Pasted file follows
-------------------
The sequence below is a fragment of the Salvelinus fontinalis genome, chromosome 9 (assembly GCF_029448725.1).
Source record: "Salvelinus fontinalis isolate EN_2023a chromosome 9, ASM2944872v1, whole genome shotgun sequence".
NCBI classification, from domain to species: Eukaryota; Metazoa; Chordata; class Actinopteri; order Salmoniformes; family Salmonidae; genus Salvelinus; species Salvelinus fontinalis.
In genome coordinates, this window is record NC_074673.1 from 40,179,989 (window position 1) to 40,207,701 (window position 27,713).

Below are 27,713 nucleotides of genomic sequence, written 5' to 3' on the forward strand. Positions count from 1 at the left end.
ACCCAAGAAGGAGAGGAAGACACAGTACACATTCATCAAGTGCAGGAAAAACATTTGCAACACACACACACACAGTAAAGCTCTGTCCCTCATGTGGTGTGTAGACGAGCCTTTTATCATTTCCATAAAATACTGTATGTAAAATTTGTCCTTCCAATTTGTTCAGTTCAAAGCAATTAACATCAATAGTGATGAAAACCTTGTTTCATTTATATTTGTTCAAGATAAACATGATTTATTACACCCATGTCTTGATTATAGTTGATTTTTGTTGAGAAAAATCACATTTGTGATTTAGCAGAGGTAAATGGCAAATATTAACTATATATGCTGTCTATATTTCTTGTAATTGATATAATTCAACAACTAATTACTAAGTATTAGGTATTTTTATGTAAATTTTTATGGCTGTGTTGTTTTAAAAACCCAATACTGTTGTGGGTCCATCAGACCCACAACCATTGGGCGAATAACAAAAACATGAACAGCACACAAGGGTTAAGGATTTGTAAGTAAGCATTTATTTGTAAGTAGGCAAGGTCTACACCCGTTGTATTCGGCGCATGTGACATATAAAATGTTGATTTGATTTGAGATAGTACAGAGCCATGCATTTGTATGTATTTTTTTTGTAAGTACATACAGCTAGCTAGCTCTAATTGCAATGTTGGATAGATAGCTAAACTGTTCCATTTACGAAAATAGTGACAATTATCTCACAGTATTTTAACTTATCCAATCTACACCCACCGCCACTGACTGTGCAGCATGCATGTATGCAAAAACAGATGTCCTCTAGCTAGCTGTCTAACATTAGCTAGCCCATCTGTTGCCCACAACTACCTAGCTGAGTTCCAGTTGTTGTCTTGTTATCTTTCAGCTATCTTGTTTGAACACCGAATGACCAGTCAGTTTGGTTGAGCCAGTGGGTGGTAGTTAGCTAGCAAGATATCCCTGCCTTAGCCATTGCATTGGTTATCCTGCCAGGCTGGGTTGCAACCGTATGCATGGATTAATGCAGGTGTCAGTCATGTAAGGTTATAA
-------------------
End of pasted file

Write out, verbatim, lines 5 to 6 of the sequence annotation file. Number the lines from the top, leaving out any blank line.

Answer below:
Below are 27,713 nucleotides of genomic sequence, written 5' to 3' on the forward strand. Positions count from 1 at the left end.
ACCCAAGAAGGAGAGGAAGACACAGTACACATTCATCAAGTGCAGGAAAAACATTTGCAACACACACACACACAGTAAAGCTCTGTCCCTCATGTGGTGTGTAGACGAGCCTTTTATCATTTCCATAAAATACTGTATGTAAAATTTGTCCTTCCAATTTGTTCAGTTCAAAGCAATTAACATCAATAGTGATGAAAACCTTGTTTCATTTATATTTGTTCAAGATAAACATGATTTATTACACCCATGTCTTGATTATAGTTGATTTTTGTTGAGAAAAATCACATTTGTGATTTAGCAGAGGTAAATGGCAAATATTAACTATATATGCTGTCTATATTTCTTGTAATTGATATAATTCAACAACTAATTACTAAGTATTAGGTATTTTTATGTAAATTTTTATGGCTGTGTTGTTTTAAAAACCCAATACTGTTGTGGGTCCATCAGACCCACAACCATTGGGCGAATAACAAAAACATGAACAGCACACAAGGGTTAAGGATTTGTAAGTAAGCATTTATTTGTAAGTAGGCAAGGTCTACACCCGTTGTATTCGGCGCATGTGACATATAAAATGTTGATTTGATTTGAGATAGTACAGAGCCATGCATTTGTATGTATTTTTTTTGTAAGTACATACAGCTAGCTAGCTCTAATTGCAATGTTGGATAGATAGCTAAACTGTTCCATTTACGAAAATAGTGACAATTATCTCACAGTATTTTAACTTATCCAATCTACACCCACCGCCACTGACTGTGCAGCATGCATGTATGCAAAAACAGATGTCCTCTAGCTAGCTGTCTAACATTAGCTAGCCCATCTGTTGCCCACAACTACCTAGCTGAGTTCCAGTTGTTGTCTTGTTATCTTTCAGCTATCTTGTTTGAACACCGAATGACCAGTCAGTTTGGTTGAGCCAGTGGGTGGTAGTTAGCTAGCAAGATATCCCTGCCTTAGCCATTGCATTGGTTATCCTGCCAGGCTGGGTTGCAACCGTATGCATGGATTAATGCAGGTGTCAGTCATGTAAGGTTATAA